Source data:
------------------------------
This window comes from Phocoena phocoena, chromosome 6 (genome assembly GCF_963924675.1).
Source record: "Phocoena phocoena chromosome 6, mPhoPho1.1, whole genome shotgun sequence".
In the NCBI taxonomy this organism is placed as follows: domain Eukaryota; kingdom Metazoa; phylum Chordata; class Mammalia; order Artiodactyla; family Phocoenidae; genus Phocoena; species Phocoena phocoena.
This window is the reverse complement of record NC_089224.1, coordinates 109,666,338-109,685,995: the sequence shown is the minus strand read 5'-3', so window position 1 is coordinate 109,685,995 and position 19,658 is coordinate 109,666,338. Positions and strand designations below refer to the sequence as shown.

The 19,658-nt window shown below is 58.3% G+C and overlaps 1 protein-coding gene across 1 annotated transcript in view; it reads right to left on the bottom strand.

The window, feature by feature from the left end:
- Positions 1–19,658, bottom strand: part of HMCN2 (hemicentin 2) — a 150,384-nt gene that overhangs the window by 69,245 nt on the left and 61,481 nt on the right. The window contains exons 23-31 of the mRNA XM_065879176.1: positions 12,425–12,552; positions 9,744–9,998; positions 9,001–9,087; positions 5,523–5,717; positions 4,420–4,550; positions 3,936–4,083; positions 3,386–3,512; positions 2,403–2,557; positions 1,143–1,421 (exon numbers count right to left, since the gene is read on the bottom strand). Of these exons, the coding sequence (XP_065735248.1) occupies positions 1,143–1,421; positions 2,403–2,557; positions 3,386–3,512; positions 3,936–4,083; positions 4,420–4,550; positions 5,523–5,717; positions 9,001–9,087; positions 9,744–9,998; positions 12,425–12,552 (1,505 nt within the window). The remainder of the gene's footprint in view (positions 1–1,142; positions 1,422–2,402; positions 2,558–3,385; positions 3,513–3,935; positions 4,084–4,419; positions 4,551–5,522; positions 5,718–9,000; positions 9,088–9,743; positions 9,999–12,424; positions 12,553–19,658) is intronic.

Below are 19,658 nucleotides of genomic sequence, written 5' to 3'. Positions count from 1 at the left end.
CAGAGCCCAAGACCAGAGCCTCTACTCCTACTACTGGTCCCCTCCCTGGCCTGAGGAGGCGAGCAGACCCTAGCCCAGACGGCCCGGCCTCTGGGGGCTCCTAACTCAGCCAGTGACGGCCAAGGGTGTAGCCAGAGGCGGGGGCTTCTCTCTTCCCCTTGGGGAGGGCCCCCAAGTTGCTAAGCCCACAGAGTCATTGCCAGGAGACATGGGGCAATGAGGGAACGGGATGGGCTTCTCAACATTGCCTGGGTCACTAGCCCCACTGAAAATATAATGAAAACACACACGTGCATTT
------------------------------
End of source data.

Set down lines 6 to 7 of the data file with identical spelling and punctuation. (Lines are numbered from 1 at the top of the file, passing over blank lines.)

The window, feature by feature from the left end:
- Positions 1–19,658, bottom strand: part of HMCN2 (hemicentin 2) — a 150,384-nt gene that overhangs the window by 69,245 nt on the left and 61,481 nt on the right. The window contains exons 23-31 of the mRNA XM_065879176.1: positions 12,425–12,552; positions 9,744–9,998; positions 9,001–9,087; positions 5,523–5,717; positions 4,420–4,550; positions 3,936–4,083; positions 3,386–3,512; positions 2,403–2,557; positions 1,143–1,421 (exon numbers count right to left, since the gene is read on the bottom strand). Of these exons, the coding sequence (XP_065735248.1) occupies positions 1,143–1,421; positions 2,403–2,557; positions 3,386–3,512; positions 3,936–4,083; positions 4,420–4,550; positions 5,523–5,717; positions 9,001–9,087; positions 9,744–9,998; positions 12,425–12,552 (1,505 nt within the window). The remainder of the gene's footprint in view (positions 1–1,142; positions 1,422–2,402; positions 2,558–3,385; positions 3,513–3,935; positions 4,084–4,419; positions 4,551–5,522; positions 5,718–9,000; positions 9,088–9,743; positions 9,999–12,424; positions 12,553–19,658) is intronic.